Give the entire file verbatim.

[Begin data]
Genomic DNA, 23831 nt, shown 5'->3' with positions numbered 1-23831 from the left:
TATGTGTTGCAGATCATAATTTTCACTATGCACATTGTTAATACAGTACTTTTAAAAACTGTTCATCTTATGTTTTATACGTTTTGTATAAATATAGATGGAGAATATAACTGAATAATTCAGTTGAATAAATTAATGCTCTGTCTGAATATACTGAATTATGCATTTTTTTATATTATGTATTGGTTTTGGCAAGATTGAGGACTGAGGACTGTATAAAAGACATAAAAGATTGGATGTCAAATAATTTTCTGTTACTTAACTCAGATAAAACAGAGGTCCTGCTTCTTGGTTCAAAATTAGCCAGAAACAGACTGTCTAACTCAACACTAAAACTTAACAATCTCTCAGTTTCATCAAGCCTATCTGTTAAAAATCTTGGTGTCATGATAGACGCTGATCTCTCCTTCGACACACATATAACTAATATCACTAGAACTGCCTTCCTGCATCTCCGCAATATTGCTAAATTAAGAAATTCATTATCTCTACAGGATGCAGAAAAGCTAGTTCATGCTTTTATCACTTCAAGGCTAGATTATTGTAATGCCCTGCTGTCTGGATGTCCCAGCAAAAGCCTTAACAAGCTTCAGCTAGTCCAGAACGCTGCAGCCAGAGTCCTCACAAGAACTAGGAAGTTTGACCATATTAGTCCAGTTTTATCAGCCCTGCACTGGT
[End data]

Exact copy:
Genomic DNA, 23831 nt, shown 5'->3' with positions numbered 1-23831 from the left:
TATGTGTTGCAGATCATAATTTTCACTATGCACATTGTTAATACAGTACTTTTAAAAACTGTTCATCTTATGTTTTATACGTTTTGTATAAATATAGATGGAGAATATAACTGAATAATTCAGTTGAATAAATTAATGCTCTGTCTGAATATACTGAATTATGCATTTTTTTATATTATGTATTGGTTTTGGCAAGATTGAGGACTGAGGACTGTATAAAAGACATAAAAGATTGGATGTCAAATAATTTTCTGTTACTTAACTCAGATAAAACAGAGGTCCTGCTTCTTGGTTCAAAATTAGCCAGAAACAGACTGTCTAACTCAACACTAAAACTTAACAATCTCTCAGTTTCATCAAGCCTATCTGTTAAAAATCTTGGTGTCATGATAGACGCTGATCTCTCCTTCGACACACATATAACTAATATCACTAGAACTGCCTTCCTGCATCTCCGCAATATTGCTAAATTAAGAAATTCATTATCTCTACAGGATGCAGAAAAGCTAGTTCATGCTTTTATCACTTCAAGGCTAGATTATTGTAATGCCCTGCTGTCTGGATGTCCCAGCAAAAGCCTTAACAAGCTTCAGCTAGTCCAGAACGCTGCAGCCAGAGTCCTCACAAGAACTAGGAAGTTTGACCATATTAGTCCAGTTTTATCAGCCCTGCACTGGT